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CLUB 21

CLUB 21. The German migration to Texas during the mid-1800s helped shape the Lone Star State’s cultural identity in many ways, which included the introduction of German dance halls. In the twenty-first century some of these dance halls have remained popular gathering places, especially in Central Texas. Although most no longer offer traditional German music, they are quite active in featuring other popular genres of Texas music, such as country, Tejano, blues, and zydeco.

Located just off State Highway 21 in Uhland, Texas, between Bastrop and San Marcos, Club 21 was one of Texas’s oldest such halls. Constructed by August Garbrecht about 1893 near the Old Spanish Trail (Old San Antonio Road), the club originally served as a saloon and community center for local German settlers. By 1912 the saloon had been expanded to include a dance hall. In 1933 a four-lane, nine-pin bowling alley was added, although it was no longer in use by 2000; that space served as a storage room. In the 1930s the dance hall served a dual role. During the day it provided a gymnasium for local school children, but at night it remained a popular venue for music and dancing./p>

William Ilse, the dance hall’s last owner, inherited the club in 1989 from his mother, Martha Ilse, who came into possession of the hall from the Garbrecht family in 1964. In the mid-1990s the dance hall was expanded to help accommodate the large crowds who came for the annual Old Spanish Trail celebration.

Perhaps the most impressive feature of Club 21 was its dance hall area. Covering the large dance floor was a high ceiling which was supported by a series of curved wooden trusses. In order to achieve the arched shape of the wood, the original builders bent the wooden beams by soaking them in a nearby creek. Club 21’s walls also were decorated with a variety of old farming implements, cow skulls, and neon beer signs. A special section of the wall contained autographed photos from many of the artists who performed at the club, including Jimmy Vaughan, Tish Hinojosa, and Reckless Kelly. Several humorous signs also decorated the club, such as one on the stage that said, “If you can’t sing good, sing loud,” and another near the entrance stated, “Hippies use the side door.”

Club 21 not only hosted many well-known musicians, but it was also featured in films and television. Country singer Keith Whitley taped music videos there, and Hollywood directors filmed scenes from the club in such movies as Resurrection (1980), The New Guy (2002), and A Lone Star State of Mind (2002). Beer companies made television commercials for Bud Lite and Coors at the club.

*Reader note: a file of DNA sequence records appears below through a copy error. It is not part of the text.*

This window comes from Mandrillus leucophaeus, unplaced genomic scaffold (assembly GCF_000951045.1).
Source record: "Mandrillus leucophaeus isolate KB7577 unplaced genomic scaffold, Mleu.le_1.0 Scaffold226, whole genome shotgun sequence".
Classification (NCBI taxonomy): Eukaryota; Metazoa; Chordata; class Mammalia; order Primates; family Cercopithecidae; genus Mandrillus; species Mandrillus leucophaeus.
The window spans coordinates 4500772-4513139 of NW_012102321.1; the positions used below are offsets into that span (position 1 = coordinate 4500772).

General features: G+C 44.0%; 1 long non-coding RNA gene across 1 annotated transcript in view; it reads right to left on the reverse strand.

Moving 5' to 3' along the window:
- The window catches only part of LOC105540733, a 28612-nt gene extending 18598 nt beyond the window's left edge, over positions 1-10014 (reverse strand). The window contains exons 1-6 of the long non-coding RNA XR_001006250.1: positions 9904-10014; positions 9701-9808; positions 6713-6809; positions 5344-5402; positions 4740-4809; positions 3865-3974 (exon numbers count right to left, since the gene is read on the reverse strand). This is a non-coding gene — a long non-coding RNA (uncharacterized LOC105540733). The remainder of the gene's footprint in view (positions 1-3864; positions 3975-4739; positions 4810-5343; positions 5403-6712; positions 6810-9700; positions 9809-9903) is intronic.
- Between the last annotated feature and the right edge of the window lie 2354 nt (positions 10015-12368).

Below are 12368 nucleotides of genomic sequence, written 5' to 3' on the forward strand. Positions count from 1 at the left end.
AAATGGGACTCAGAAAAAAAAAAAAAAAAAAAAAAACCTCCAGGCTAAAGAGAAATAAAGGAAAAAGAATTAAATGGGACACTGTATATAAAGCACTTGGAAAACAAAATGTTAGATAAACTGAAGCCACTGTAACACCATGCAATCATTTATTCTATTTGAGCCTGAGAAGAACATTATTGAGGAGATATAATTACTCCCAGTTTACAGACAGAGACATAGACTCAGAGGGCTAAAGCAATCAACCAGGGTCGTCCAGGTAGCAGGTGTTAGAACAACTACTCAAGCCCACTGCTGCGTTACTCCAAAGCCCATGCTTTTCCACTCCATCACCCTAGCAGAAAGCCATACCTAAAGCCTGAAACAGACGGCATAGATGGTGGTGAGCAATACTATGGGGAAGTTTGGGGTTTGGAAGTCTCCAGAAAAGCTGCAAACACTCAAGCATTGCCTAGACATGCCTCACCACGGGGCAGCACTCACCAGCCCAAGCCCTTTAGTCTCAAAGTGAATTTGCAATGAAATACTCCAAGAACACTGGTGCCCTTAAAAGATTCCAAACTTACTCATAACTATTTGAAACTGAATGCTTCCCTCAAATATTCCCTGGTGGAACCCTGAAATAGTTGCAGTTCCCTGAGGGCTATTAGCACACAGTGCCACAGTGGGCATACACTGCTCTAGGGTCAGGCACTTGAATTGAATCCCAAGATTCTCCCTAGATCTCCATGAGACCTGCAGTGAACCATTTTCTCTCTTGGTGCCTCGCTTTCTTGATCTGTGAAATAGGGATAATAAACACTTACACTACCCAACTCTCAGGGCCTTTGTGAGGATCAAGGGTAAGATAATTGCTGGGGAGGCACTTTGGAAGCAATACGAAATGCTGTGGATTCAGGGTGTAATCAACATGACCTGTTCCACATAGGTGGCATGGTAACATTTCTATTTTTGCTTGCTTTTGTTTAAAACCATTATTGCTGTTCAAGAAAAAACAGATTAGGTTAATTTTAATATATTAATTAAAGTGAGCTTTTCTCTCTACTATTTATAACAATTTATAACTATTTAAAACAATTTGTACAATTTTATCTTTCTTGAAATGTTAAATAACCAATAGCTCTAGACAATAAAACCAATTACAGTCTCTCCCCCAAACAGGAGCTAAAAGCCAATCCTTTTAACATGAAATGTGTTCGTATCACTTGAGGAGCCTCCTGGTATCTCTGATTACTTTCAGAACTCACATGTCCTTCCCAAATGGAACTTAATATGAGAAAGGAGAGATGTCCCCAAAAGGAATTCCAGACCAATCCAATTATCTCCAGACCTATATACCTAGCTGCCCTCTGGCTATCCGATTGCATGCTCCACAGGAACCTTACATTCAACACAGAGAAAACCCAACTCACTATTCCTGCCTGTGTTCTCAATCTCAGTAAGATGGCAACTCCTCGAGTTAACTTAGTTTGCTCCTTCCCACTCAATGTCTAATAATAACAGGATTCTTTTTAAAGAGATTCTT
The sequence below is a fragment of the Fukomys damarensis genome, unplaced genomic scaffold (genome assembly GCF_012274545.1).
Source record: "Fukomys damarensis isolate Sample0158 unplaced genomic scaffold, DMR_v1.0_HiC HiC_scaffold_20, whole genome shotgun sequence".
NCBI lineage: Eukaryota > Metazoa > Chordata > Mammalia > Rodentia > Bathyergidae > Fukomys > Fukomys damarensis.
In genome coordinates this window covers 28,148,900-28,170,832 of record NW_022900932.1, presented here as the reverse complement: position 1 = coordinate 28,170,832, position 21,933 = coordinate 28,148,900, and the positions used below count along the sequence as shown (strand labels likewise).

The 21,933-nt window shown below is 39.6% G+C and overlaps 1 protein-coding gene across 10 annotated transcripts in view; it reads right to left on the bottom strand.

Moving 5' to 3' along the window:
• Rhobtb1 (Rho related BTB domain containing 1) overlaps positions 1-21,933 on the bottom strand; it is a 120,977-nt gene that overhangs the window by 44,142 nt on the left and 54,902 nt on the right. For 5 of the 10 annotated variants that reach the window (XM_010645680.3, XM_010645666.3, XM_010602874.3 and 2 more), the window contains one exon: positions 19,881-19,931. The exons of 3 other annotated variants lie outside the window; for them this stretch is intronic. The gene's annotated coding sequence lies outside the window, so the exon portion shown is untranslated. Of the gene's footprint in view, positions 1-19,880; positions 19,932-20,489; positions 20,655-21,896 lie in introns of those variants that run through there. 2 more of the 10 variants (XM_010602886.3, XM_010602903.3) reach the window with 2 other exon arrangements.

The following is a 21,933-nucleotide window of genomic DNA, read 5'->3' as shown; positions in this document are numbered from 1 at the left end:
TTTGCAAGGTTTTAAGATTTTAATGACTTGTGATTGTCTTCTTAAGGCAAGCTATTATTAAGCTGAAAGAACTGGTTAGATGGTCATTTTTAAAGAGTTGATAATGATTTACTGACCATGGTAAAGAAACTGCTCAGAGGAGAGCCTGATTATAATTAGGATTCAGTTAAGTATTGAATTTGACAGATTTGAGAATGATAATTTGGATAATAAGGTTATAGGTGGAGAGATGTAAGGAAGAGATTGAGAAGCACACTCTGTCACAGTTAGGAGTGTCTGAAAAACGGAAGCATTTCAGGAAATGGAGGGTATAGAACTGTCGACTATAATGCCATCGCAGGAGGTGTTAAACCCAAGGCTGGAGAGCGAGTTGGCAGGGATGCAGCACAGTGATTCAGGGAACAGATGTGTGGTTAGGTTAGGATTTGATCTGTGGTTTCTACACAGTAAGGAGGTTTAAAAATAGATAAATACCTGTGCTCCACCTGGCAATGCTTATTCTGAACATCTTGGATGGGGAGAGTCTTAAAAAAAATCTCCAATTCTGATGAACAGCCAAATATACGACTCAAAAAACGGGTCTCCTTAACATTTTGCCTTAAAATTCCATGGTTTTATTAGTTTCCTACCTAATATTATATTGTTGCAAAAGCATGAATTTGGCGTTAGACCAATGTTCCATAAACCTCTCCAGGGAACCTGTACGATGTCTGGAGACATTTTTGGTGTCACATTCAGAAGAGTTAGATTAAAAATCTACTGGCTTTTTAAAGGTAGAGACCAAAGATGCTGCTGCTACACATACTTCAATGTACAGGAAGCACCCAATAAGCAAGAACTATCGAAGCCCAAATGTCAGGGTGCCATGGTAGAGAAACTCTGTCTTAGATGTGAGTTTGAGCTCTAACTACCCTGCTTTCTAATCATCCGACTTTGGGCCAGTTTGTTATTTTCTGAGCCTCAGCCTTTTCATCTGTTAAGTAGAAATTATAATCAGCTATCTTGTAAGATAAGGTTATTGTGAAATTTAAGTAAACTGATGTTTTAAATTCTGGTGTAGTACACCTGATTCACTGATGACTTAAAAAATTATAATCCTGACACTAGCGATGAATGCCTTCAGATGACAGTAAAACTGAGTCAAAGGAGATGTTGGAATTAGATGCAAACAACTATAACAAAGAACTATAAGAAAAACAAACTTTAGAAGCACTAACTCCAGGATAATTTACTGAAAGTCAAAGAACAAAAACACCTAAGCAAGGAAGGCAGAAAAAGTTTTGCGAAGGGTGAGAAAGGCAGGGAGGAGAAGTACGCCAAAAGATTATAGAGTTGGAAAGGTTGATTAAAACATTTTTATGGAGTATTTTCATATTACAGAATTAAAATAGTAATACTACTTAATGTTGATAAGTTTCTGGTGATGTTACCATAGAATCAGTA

In the early 2000s Club 21 still featured live music on weekends and remained a popular gathering place for people in the Central Texas area and continued to draw large crowds for dancing, festivals, and local community events. In the early morning hours of October 24, 2010, Club 21 caught fire, the result of an automobile accident at the scene, and burned to the ground. With no fire insurance for the establishment, there were no funds to rebuild the club, though in 2011 attempts were being made to secure donations for a building fund.

BIBLIOGRAPHY: 

William Isle, Interview by Lane Cartwright, March 20, 2007. Andy Rhodes, “Two-Step Back In Time,” Texas Historical Commission Online (http://www.thc.state.tx.us/medallionmag/medalliontrav/medalliontravelPDFS/Dancehalls.pdf), accessed March 17, 2007.
San Marcos Daily Record, October 25, 2010. Geronimo TreviƱo III, Dance Halls and Last Calls: A History of Texas Country Music (Plano, Texas: Republic of Texas Press, 2002).

Lane Cartwright

Citation

The following, adapted from the Chicago Manual of Style, 15th edition, is the preferred citation for this article.

Lane Cartwright, "CLUB 21," Handbook of Texas Online (http://www.tshaonline.org/handbook/online/articles/xdc11), accessed September 20, 2014. Uploaded on June 19, 2014. Modified on September 1, 2014. Published by the Texas State Historical Association.